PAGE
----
STRATEGIC CAPACITY PLANNING
FOR PRODUCTS AND SERVICES
Capacity is an upper bound on the load that a facility or a plant can serve or manufacture. We measure the
capacity of a plant, machine department, worker, hospital, etc., either in terms of output (number of units
or number of pounds manufactured) or in terms of input (number of machine hours or machines needed to
Capacity planning refers to the activities of the firm in determining the capacity of a plant or a facility in
terms of equipment, machines, space, workers and processes based on the resource constraints of the
facility. In other words, a major function of capacity planning is to match the capacity of the machine or
facility with the demand for the products of the firm.
Capacity planning can be classified into three planning horizons:
The amount of time covered by each of the above planning horizons can vary from industry to industry.
Therefore, the lines of demarcation between the three different levels of planning horizons can be very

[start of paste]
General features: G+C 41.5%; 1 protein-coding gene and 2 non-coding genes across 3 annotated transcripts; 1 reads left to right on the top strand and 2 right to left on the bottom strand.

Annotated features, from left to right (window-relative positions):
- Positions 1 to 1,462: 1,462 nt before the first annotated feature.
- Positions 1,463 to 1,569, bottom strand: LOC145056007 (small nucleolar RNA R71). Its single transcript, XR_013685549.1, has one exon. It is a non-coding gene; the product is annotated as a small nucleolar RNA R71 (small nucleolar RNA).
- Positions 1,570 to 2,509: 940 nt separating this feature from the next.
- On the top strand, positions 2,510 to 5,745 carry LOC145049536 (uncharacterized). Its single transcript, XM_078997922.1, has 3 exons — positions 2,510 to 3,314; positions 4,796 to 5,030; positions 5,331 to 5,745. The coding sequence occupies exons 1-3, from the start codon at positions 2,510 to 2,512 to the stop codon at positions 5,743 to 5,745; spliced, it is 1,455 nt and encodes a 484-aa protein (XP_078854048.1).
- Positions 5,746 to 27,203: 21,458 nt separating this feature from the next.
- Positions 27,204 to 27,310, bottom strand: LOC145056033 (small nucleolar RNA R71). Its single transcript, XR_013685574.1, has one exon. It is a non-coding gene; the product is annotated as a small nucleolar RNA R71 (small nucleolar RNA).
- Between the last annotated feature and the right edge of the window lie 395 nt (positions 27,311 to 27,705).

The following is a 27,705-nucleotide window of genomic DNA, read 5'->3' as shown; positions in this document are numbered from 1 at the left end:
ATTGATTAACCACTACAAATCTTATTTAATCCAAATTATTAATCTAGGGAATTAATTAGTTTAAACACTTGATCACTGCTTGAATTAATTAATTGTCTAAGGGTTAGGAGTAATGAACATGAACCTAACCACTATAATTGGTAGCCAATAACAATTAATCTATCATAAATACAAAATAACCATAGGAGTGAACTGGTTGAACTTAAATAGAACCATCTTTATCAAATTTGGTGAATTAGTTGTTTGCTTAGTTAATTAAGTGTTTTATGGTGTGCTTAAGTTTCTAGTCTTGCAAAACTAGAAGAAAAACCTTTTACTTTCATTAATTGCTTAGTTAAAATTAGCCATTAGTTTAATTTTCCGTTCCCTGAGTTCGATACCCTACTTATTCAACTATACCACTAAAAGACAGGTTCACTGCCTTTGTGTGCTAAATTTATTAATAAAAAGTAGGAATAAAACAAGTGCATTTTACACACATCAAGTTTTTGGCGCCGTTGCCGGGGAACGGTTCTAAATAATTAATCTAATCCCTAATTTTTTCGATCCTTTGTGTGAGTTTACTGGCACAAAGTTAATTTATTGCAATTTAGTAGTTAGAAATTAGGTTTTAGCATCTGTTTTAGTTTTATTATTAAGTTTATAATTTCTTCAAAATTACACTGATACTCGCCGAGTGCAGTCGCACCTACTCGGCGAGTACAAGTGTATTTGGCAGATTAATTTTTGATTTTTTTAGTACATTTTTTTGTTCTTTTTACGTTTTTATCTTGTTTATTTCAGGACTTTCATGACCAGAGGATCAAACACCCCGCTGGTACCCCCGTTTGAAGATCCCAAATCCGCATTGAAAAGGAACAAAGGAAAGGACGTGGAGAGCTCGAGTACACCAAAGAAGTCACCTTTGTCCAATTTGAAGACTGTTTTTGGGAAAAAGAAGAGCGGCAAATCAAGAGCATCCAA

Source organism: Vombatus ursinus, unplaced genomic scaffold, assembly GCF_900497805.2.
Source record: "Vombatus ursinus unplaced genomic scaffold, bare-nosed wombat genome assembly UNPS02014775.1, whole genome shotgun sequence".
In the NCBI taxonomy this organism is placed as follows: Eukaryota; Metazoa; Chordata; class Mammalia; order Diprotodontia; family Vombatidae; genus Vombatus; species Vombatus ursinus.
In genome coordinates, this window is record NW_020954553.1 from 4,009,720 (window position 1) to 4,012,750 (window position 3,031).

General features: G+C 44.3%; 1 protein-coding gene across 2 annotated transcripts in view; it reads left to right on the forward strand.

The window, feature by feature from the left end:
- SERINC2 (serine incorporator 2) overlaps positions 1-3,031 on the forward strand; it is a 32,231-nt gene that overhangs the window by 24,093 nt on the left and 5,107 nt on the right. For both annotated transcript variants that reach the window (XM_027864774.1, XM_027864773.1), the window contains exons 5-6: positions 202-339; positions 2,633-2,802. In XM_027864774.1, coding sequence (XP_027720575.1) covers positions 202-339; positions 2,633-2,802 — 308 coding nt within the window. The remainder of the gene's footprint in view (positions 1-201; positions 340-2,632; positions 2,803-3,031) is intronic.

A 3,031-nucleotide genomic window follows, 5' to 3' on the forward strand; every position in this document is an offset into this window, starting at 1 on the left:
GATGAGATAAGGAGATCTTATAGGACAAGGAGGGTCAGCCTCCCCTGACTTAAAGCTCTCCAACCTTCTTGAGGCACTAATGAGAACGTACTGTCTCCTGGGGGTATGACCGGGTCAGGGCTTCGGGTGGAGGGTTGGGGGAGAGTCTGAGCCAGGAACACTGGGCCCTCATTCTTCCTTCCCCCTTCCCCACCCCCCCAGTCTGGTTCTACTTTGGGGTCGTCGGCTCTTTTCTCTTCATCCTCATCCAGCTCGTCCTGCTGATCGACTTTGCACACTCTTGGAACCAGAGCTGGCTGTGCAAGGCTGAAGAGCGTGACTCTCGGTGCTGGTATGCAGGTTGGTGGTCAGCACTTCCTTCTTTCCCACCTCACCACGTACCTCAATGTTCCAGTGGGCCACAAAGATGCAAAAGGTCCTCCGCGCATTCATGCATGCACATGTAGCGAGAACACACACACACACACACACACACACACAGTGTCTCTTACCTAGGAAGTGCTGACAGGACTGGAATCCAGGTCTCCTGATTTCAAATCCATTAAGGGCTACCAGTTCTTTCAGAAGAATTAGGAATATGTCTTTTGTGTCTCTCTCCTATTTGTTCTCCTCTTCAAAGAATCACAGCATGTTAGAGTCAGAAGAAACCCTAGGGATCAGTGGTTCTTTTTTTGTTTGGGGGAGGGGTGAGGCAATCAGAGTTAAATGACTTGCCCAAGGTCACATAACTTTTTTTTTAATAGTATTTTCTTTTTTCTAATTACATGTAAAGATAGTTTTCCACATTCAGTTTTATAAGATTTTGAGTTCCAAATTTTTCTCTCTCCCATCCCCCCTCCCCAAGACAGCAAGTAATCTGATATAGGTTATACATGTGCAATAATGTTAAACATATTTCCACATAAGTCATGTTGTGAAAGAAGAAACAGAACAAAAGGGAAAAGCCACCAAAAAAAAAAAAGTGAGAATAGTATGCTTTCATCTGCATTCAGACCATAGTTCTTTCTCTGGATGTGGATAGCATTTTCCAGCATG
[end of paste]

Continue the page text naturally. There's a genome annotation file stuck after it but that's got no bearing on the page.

imprecise. Nevertheless, the long range planning generally considers planning horizons of one year or
longer. A time period of one year or longer is needed to provide sufficient time to build a new facility, to
expand the existing facility or to move to a new facility due to forecasted changes in demand.
Medium range capacity planning horizon ranges approximately from one month to six months. At this
level of planning, decisions or activities include acquisition of a major piece of machinery and
Short range planning horizon covers capacity planning activities on a daily or a weekly basis and are
generated as a result of disaggregation of the long or medium range capacity plans. These activities
include machine loading and detailed production scheduling.
The main quantitative technique covered is cost-volume analysis. It may be skipped or may need only
light review if students have had it in another course.
Answers to Discussion and Review Questions
Design capacity is the maximum possible output. Effective capacity is the maximum output given
product mix, scheduling realities, machine maintenance requirements, and so on.
(See Table 5–3.)
Long-term considerations related to the overall
of capacity, while short-term considerations
in capacity requirements caused by seasonality, randomness, and so on.
Annual seasonality in demand for campgrounds, Christmas trees, Mother’s Day cards, snow
skis, lawn and garden equipment, snow tires.
Instructor’s Manual, Chapter 5